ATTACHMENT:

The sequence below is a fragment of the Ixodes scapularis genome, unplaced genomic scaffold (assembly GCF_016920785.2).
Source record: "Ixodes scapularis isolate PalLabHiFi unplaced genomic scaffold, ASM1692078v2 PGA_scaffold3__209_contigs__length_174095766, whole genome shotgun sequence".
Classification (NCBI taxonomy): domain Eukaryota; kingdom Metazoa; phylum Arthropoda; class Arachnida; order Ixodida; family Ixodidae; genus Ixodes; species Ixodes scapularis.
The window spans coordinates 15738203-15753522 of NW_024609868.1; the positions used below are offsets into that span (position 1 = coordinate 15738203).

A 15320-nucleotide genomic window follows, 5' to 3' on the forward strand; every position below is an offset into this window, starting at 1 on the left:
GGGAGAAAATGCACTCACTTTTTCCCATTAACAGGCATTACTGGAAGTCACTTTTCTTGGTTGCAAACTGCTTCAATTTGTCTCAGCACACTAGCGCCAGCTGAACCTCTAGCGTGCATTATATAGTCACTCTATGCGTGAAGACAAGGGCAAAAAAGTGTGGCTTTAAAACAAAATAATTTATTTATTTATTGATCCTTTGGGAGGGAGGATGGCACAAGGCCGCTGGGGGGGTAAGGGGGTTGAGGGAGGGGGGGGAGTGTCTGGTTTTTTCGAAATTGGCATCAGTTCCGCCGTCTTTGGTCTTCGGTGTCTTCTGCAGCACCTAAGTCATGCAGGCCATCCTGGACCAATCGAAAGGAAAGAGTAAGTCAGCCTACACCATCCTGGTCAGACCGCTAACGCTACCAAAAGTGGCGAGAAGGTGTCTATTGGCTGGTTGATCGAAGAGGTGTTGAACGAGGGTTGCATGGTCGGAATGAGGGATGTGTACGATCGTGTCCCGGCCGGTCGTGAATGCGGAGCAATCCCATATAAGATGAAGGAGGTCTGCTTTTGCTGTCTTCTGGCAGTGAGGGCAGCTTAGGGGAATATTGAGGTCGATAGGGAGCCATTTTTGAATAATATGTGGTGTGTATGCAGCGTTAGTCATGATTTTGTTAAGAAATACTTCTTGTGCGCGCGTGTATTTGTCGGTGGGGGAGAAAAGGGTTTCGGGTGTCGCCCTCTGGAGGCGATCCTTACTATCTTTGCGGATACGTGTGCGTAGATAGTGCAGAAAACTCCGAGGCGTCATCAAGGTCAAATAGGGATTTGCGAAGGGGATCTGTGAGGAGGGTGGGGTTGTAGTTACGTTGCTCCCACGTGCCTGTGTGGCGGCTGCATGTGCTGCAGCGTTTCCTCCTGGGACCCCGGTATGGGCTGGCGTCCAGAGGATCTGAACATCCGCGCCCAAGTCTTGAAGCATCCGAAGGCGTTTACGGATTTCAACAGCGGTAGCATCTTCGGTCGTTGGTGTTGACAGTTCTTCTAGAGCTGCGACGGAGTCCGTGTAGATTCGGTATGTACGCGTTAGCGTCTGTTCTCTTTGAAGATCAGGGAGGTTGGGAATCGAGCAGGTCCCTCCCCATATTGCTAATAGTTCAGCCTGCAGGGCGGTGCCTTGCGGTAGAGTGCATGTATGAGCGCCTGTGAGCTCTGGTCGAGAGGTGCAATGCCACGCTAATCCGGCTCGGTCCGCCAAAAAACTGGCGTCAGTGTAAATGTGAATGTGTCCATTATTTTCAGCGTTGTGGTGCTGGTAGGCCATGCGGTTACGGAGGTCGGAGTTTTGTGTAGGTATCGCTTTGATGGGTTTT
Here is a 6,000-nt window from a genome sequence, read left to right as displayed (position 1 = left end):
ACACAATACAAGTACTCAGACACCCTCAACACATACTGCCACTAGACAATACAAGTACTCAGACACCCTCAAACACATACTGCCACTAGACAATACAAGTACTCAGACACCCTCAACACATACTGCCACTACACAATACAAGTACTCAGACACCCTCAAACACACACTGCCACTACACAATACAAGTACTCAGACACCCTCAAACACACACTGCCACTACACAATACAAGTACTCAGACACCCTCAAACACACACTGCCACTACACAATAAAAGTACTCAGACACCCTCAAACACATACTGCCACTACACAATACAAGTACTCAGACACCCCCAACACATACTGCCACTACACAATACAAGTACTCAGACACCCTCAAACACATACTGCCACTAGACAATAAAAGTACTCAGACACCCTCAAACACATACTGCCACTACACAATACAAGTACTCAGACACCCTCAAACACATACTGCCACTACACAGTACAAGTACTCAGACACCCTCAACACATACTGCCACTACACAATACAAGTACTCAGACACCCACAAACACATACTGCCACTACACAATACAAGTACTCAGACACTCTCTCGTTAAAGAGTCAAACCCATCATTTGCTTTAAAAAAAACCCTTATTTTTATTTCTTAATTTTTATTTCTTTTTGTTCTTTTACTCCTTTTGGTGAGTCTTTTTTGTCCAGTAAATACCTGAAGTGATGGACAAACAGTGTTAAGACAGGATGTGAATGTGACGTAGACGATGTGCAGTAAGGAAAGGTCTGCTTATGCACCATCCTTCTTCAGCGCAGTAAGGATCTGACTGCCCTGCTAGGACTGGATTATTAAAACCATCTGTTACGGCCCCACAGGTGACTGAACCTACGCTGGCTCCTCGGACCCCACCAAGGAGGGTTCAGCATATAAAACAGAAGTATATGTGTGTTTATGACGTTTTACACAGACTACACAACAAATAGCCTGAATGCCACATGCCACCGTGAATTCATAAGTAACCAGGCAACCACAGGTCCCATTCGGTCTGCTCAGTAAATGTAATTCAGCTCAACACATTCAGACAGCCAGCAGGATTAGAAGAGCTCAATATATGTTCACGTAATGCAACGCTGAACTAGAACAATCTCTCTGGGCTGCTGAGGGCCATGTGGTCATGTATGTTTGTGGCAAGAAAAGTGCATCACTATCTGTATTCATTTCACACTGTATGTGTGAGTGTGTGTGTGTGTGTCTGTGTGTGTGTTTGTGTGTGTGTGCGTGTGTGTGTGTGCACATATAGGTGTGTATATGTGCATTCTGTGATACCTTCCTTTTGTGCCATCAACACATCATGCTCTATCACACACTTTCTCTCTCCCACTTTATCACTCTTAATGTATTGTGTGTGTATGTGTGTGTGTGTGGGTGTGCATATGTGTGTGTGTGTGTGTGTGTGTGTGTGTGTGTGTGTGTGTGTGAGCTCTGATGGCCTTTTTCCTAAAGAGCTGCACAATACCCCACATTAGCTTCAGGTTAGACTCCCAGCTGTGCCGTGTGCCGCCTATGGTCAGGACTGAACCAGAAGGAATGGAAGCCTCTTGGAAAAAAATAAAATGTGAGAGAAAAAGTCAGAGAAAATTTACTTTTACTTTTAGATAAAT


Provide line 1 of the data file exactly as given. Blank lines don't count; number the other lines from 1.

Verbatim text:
The sequence below is a fragment of the Ixodes scapularis genome, unplaced genomic scaffold (assembly GCF_016920785.2).